Who are the Sacklers, the family behind maker of OxyContin?

For a family with its name on a wing of one of the world’s most famous museums and a school at a prestigious university, members of the Sackler clan have done a remarkable job of vanishing from public life.

The family owns OxyContin maker Purdue Pharma, which filed for bankruptcy this week as part of an effort to settle some 2,600 lawsuits accusing it of helping spark the national opioid crisis that has killed more than 400,000 people in the U.S. in the last two decades.

Any settlement deal is likely to take a cut of their future income, and some states have sought to go after the Sacklers’ wealth, much of which has moved through a complex chain of companies and trusts in offshore tax havens. In a filing Wednesday, Purdue asked a bankruptcy court to halt all litigation against family members as well as the company.

The relatives have rarely spoken publicly in recent years and did not show up to the first bankruptcy hearing this week, in White Plains, New York. Here are some basic facts about the family:



Brothers Mortimer, Raymond and Arthur Sackler — all physicians — bought the drug company known as Purdue Frederick in 1952. They are all dead, but their widows, children and grandchildren now own the company, along with an international drug company, Mundipharma.

Purdue is privately held, and its board has been mainly controlled by Sackler heirs over the years, until legal issues began piling up in the last year. No family members are currently on the board.

In court filings, lawyers for family members have argued that their clients, serving as company directors, were not heavily involved in day-to-day decisions at the company.


In 2016, Forbes magazine listed the Sacklers as one of the 20 wealthiest families in the U.S. and tallied their holdings at $13 billion.

For decades, the family members have been major philanthropic donors. In the 1970s, they underwrote the Metropolitan Museum of Art wing that houses an ancient Egyptian temple and bears the Sackler name.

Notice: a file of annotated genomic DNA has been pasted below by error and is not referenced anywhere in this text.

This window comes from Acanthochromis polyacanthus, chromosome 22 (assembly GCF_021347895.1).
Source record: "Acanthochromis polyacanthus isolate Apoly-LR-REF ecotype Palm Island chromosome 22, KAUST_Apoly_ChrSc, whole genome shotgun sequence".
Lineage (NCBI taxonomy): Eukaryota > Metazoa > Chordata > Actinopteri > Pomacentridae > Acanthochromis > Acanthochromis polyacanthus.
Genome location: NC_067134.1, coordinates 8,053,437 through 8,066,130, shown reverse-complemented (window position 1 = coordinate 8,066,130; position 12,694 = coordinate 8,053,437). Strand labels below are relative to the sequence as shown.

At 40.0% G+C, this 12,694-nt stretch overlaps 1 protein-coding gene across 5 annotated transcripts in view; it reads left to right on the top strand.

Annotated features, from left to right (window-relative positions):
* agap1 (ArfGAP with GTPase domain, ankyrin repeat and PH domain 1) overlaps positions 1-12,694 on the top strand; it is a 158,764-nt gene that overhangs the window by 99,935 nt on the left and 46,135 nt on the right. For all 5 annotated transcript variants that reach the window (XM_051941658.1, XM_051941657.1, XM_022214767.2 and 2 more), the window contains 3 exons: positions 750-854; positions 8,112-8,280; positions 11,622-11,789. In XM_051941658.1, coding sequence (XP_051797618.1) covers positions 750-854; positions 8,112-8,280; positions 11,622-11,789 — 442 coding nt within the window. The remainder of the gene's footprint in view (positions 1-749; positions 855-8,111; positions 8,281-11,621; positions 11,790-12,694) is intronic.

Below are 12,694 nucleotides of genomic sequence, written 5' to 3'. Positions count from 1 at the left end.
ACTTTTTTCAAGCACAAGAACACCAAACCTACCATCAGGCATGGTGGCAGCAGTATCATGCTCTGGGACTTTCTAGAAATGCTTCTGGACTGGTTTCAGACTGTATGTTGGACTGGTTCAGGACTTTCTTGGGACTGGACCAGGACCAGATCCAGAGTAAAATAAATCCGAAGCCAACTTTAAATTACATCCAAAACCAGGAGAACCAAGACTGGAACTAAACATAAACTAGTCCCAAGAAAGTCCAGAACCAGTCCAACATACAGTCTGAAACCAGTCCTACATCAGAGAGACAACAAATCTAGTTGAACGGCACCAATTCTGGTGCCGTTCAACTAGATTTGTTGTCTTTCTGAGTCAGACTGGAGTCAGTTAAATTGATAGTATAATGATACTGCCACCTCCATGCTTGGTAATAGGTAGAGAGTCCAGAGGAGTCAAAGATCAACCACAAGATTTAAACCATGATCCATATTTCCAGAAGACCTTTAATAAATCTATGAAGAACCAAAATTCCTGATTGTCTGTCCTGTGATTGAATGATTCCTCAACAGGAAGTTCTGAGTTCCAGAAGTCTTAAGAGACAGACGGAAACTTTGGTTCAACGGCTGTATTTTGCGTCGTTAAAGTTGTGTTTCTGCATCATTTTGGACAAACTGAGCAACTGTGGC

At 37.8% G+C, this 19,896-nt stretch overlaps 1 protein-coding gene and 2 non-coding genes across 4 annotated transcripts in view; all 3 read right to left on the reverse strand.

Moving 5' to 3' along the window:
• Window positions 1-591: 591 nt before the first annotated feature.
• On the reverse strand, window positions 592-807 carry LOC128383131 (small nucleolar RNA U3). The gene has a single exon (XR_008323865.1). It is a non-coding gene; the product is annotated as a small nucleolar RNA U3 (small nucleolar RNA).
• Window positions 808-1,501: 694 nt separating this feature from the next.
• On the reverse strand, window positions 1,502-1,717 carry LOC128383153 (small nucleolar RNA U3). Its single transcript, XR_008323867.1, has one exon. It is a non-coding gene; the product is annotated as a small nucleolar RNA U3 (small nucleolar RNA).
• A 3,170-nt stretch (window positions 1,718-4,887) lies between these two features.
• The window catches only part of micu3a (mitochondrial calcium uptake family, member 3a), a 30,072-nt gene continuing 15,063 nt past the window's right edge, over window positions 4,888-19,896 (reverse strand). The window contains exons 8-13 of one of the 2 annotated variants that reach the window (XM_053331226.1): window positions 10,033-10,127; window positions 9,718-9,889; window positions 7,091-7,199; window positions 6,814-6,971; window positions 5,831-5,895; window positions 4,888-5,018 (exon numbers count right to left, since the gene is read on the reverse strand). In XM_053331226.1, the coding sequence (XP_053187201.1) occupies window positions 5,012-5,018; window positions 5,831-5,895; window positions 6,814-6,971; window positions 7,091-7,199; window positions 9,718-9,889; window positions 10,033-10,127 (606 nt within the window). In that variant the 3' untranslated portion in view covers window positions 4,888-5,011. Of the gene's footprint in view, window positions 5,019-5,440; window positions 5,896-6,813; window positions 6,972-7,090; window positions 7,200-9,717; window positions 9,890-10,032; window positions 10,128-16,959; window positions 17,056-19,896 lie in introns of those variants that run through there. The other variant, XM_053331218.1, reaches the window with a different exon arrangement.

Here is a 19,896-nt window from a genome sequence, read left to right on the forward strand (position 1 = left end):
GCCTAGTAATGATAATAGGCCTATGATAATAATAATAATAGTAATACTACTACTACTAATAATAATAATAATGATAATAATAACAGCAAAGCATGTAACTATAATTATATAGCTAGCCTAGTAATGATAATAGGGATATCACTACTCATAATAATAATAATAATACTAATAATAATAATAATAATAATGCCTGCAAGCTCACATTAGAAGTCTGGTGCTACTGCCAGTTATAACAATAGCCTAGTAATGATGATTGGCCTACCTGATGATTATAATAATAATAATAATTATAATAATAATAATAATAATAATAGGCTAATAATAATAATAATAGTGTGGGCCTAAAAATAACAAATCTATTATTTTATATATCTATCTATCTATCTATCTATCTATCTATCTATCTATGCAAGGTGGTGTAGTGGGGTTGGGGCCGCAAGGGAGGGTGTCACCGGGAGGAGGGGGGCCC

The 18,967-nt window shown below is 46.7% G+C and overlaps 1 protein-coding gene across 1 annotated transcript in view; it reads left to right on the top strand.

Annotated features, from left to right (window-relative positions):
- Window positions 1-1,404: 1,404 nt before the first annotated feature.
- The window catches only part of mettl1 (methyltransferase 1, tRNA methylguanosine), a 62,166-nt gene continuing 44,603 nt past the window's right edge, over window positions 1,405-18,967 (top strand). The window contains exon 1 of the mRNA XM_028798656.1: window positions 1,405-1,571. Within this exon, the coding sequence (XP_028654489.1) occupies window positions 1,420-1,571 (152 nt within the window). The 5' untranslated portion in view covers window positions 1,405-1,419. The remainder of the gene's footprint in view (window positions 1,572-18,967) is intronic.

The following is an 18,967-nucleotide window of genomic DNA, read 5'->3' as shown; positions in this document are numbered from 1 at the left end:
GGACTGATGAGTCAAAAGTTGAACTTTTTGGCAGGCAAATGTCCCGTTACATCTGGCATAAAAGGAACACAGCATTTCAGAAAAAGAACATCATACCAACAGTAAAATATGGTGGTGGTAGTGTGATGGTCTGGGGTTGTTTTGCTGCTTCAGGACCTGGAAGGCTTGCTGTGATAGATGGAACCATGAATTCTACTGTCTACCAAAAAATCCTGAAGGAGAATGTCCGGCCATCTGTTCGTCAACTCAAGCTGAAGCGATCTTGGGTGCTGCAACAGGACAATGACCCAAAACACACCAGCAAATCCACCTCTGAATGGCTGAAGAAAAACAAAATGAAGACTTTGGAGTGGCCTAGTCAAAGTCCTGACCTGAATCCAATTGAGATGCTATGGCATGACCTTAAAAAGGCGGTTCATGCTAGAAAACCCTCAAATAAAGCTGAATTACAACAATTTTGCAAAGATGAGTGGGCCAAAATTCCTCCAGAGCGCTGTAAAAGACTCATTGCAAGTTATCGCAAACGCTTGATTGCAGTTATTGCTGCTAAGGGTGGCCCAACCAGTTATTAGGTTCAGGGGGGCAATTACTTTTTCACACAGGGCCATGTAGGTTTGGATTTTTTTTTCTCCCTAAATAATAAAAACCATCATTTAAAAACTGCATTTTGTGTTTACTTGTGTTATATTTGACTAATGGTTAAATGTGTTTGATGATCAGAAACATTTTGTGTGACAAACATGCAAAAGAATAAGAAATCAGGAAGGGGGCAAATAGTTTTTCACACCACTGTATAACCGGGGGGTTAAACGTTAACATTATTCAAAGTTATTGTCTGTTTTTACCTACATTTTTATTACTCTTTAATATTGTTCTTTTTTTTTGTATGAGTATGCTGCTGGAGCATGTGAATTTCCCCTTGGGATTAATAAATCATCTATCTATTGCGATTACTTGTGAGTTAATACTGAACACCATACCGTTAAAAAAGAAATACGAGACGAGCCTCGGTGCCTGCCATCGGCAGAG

This year, institutions including the Met, Britain’s Tate museums, New York’s Guggenheim and Tufts University, where the graduate school of biomedical sciences also bears the family’s name, have announced they will stop taking gifts from the family or re-evaluate the relationship. The Louvre Museum in Paris took the Sackler name off a wing.

In legal filings, states have contended that the heirs of Mortimer and Raymond Sackler have accepted payments of at least $4 billion over the last dozen years.

Arizona’s attorney general has asked the U.S. Supreme Court to force the family to return some money to Purdue so it could be fair game in lawsuits against the company. New York’s attorney general has requested financial records of entities connected to the family to try to trace the money. Her office said in a legal filing this month that it found $1 billion transferred to the family through Swiss banks and other secret accounts.



The major exception to the Sackler family’s silence in recent years came when Richard Sackler’s son David and David’s wife, Joss, both in their 30s, both gave interviews for magazine profiles published earlier this year.

Joss Sackler has a doctorate in linguistics, serves as a rock climbing guide and has a fashion line. In a Town & Country interview, she expressed frustration with media attention on her connection to the Sacklers rather than her own work. More recently, she feuded about OxyContin with rock star Courtney Love, who said in an Instagram post this month directed at Joss Sackler, “Your. People. Killed. My. People.”

David Sackler, a Princeton University graduate who runs a family investment firm, made headlines last year when it was reported that he had paid $22.5 million in cash for a mansion in Los Angeles’ Bel Air neighborhood. He told Vanity Fair that the family has been vilified in part because family members have not told their story publicly.

“We have not done a good job of talking about this,” he said. “That’s what I regret the most.”


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